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Hardest Wood to Split by Hand???

Post in 'The Wood Shed' started by iod0816, Apr 3, 2011.

?

Hardest Wood to Split by Hand? 6 Months or less bucked to 18" for those who want.

  1. Oak (any)

    9.8%
  2. Hickory

    5.4%
  3. Black Birch

    2.2%
  4. Beech

    57.6%
  5. Other (post the other)

    25.0%
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  1. Realstone

    Realstone Lord of Fire

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    Southern ON
    Any yardbird. I'd like to know why trees out in the open grow so knarly.

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  2. Realstone

    Realstone Lord of Fire

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    Have you noodled one in half and tried splitting that?
  3. scroungerjeff

    scroungerjeff Burning Hunk

    Joined:
    Feb 4, 2012
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    Loc:
    S Jersey
    Not much experience with elm, but sweet gum is evil. I have learned to let the ants and termites have it right where it falls.
  4. Plow Boy

    Plow Boy Member

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    Iron Station, NC
    yeah, if its got the spikey balls its definetly sweet gum. and it is no fun to split, u pretty much need a splitter and u are going to have a mess after your through.
  5. OhioBurner©

    OhioBurner© Minister of Fire

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    Central Ohio
    I have a few of the larger pieces at the base that I bucked to only 12" that I managed to get some good chuncks split off, not quite 'in half' but close. And I still struggle to get anything more than kindling chips off it lol.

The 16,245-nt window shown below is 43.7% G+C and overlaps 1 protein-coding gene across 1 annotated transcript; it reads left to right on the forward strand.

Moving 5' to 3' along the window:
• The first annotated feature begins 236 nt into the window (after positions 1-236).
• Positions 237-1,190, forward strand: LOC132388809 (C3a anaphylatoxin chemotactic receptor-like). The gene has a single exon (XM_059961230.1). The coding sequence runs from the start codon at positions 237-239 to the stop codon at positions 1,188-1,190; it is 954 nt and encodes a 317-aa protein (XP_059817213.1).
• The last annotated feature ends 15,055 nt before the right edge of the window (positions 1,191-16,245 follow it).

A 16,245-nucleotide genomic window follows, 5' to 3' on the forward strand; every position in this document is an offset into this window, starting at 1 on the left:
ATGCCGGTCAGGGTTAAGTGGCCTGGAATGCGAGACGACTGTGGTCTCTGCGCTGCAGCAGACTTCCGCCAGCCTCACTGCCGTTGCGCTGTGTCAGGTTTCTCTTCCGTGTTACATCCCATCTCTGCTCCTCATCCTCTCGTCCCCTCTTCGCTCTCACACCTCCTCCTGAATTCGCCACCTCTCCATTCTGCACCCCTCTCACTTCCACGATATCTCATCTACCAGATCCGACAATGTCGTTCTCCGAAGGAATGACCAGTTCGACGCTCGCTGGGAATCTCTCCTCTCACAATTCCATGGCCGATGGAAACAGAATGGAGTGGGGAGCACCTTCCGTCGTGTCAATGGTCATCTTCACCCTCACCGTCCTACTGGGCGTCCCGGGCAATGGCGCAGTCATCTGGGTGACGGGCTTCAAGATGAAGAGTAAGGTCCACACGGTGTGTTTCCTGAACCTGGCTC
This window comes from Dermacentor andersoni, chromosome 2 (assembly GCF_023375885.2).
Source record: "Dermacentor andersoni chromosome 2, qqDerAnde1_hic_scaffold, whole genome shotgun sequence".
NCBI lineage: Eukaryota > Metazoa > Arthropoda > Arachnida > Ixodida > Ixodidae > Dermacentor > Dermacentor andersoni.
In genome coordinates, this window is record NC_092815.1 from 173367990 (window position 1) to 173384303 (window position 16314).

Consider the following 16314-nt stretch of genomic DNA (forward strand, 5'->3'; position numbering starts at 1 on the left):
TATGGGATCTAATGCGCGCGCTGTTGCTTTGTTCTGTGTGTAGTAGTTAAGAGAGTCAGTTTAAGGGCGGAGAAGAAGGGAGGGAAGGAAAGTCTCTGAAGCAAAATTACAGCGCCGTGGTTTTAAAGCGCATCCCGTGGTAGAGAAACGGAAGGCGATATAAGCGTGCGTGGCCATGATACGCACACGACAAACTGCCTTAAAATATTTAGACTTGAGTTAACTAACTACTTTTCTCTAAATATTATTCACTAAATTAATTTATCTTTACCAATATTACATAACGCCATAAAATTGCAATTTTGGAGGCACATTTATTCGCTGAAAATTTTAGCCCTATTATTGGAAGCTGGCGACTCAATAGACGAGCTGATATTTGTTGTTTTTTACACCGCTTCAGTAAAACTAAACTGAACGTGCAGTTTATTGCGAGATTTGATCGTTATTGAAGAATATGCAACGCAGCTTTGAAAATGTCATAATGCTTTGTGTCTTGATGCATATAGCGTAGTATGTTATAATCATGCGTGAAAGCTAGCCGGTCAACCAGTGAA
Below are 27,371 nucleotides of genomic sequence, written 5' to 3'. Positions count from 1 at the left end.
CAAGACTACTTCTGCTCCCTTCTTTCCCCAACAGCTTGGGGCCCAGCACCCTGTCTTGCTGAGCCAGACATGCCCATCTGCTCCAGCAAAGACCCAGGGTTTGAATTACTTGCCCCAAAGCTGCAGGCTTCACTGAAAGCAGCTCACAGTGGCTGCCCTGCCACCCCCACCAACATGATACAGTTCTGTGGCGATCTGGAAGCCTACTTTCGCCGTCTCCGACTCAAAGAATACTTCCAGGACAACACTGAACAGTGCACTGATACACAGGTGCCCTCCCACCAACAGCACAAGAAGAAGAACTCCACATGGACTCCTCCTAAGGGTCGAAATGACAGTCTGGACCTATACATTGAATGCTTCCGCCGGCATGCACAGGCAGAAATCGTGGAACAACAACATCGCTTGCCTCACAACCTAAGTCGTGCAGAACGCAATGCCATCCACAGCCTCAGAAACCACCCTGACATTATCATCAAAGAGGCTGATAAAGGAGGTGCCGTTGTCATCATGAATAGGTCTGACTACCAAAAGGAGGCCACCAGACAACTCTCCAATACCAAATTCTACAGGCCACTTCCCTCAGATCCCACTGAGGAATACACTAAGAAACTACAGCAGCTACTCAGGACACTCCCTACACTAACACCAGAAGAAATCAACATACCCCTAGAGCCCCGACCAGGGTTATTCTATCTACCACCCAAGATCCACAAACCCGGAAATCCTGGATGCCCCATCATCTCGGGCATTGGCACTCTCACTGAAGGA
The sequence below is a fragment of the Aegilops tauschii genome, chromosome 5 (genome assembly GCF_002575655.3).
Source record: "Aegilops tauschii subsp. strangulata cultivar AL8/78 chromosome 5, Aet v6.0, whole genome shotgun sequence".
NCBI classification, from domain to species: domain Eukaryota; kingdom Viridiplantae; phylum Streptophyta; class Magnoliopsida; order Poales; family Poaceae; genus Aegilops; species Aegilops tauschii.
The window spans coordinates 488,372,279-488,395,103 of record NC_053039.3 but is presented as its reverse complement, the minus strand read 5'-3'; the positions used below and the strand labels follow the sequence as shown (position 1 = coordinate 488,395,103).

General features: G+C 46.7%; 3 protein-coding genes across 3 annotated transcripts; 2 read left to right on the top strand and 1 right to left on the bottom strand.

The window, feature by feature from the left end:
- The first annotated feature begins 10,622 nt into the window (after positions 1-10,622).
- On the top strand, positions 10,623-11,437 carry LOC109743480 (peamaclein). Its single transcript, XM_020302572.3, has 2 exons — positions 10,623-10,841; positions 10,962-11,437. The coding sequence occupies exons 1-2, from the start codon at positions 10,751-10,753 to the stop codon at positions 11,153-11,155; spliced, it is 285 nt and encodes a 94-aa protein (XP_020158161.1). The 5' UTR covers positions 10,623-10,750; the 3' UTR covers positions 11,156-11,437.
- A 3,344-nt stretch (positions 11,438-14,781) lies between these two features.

I might try to noodle some of the more straight-grained rounds to see if I can atleast get those with the fiskars after noodling. But anything I have left over now that will fit through the stove door of my old stove I am just going to try burning whole.
  6. formula_pilot

    formula_pilot Member

    Joined:
    Mar 4, 2010
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    Loc:
    New England -CT New Haven County
    Elm is the worst- the Fiskars axe and my heaviest maul just bounce off many of the rounds. It burys a wedge, then a 2nd wedge, now how to you noodle without killing the chain? Just not worth trying to split that kind of stuff by hand, at least not the elm around my area. Because of a load of elm we scrounged, I finally broke down and rented a splitter, using hydraulics just once spoiled me....
    JRJ likes this.
  7. tymbee

    tymbee Member

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    Loc:
    Upstate NY
    62% as I read this say "Beech". Really?! Must be a different species than the American Beech we have around here that's not difficult at all to split. But as others have noted, the hardest by far IMO is not on the list-- ELM. Sweetgum can indeed be nasty stuff, but you can work your way through it.

    Elm on the other hand is pure evil. When you to to pick up your splitting maul near a fresh cut piece of elm, if it's realy quiet out and you listen carefully, you can hear it smirking. If it knows somehow this is your first experience with elm (don't ask me how it knows) the smirk becomes a giggle. That's just it's sadistic nature.

  8. NWfuel

    NWfuel Minister of Fire

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    I have to vote for dry Madrone. We do not get much harwood around here to compare with.
    Thomas
  9. onetracker

    onetracker Minister of Fire